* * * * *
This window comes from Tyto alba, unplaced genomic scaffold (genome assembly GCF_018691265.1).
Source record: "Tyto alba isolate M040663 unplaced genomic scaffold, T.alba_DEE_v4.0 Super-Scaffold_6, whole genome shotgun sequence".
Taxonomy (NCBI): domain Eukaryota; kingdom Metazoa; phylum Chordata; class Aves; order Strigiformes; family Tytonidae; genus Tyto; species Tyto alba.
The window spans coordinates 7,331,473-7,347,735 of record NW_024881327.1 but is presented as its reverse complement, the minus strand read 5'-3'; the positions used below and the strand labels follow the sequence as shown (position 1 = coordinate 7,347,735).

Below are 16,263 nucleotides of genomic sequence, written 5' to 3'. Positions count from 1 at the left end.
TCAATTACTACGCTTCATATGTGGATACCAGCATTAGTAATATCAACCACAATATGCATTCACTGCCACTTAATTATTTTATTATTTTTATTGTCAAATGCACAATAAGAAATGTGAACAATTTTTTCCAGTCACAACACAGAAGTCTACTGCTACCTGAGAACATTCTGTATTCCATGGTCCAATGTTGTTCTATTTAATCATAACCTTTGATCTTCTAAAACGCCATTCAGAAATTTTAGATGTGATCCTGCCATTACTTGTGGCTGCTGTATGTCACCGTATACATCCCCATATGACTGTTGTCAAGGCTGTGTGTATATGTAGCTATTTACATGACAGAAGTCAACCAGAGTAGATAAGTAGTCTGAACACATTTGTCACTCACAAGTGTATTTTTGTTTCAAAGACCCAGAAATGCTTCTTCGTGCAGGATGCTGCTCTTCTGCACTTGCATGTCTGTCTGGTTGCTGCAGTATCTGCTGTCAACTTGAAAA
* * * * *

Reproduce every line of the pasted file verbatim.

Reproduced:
This window comes from Tyto alba, unplaced genomic scaffold (genome assembly GCF_018691265.1).
Source record: "Tyto alba isolate M040663 unplaced genomic scaffold, T.alba_DEE_v4.0 Super-Scaffold_6, whole genome shotgun sequence".
Taxonomy (NCBI): domain Eukaryota; kingdom Metazoa; phylum Chordata; class Aves; order Strigiformes; family Tytonidae; genus Tyto; species Tyto alba.
The window spans coordinates 7,331,473-7,347,735 of record NW_024881327.1 but is presented as its reverse complement, the minus strand read 5'-3'; the positions used below and the strand labels follow the sequence as shown (position 1 = coordinate 7,347,735).

Below are 16,263 nucleotides of genomic sequence, written 5' to 3'. Positions count from 1 at the left end.
TCAATTACTACGCTTCATATGTGGATACCAGCATTAGTAATATCAACCACAATATGCATTCACTGCCACTTAATTATTTTATTATTTTTATTGTCAAATGCACAATAAGAAATGTGAACAATTTTTTCCAGTCACAACACAGAAGTCTACTGCTACCTGAGAACATTCTGTATTCCATGGTCCAATGTTGTTCTATTTAATCATAACCTTTGATCTTCTAAAACGCCATTCAGAAATTTTAGATGTGATCCTGCCATTACTTGTGGCTGCTGTATGTCACCGTATACATCCCCATATGACTGTTGTCAAGGCTGTGTGTATATGTAGCTATTTACATGACAGAAGTCAACCAGAGTAGATAAGTAGTCTGAACACATTTGTCACTCACAAGTGTATTTTTGTTTCAAAGACCCAGAAATGCTTCTTCGTGCAGGATGCTGCTCTTCTGCACTTGCATGTCTGTCTGGTTGCTGCAGTATCTGCTGTCAACTTGAAAA